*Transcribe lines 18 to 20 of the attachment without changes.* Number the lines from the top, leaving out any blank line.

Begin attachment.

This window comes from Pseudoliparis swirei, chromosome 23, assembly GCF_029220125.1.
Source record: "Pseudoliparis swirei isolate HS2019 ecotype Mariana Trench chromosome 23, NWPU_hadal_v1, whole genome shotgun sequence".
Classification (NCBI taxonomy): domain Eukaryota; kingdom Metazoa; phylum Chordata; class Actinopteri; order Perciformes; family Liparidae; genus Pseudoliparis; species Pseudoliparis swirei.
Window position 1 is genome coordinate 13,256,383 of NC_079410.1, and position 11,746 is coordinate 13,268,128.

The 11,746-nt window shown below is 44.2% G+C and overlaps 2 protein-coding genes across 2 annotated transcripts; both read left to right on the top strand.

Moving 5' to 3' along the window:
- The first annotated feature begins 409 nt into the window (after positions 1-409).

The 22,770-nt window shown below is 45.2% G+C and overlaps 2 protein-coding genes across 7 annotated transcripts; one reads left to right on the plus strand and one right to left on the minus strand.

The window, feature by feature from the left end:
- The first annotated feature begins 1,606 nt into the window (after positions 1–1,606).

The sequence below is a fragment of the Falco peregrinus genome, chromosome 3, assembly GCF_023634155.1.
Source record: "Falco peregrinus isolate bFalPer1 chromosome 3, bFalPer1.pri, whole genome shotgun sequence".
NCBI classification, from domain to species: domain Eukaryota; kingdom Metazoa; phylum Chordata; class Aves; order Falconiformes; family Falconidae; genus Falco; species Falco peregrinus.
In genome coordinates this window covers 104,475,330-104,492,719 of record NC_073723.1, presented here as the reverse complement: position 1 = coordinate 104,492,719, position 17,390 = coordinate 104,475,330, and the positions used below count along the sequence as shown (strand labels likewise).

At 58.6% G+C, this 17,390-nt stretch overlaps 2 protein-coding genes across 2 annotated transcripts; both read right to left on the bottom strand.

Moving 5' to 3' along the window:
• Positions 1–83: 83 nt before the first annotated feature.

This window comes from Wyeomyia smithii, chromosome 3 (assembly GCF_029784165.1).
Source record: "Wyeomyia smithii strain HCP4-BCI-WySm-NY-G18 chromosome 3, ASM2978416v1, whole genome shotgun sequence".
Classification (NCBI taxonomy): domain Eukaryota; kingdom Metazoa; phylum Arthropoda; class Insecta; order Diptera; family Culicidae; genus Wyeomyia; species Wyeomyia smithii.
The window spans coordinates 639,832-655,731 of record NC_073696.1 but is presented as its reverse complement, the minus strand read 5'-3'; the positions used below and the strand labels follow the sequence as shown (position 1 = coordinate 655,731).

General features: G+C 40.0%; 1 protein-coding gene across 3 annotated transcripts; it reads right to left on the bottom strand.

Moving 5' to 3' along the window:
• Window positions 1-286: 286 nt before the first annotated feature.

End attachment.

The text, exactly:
This window comes from Wyeomyia smithii, chromosome 3 (assembly GCF_029784165.1).
Source record: "Wyeomyia smithii strain HCP4-BCI-WySm-NY-G18 chromosome 3, ASM2978416v1, whole genome shotgun sequence".
Classification (NCBI taxonomy): domain Eukaryota; kingdom Metazoa; phylum Arthropoda; class Insecta; order Diptera; family Culicidae; genus Wyeomyia; species Wyeomyia smithii.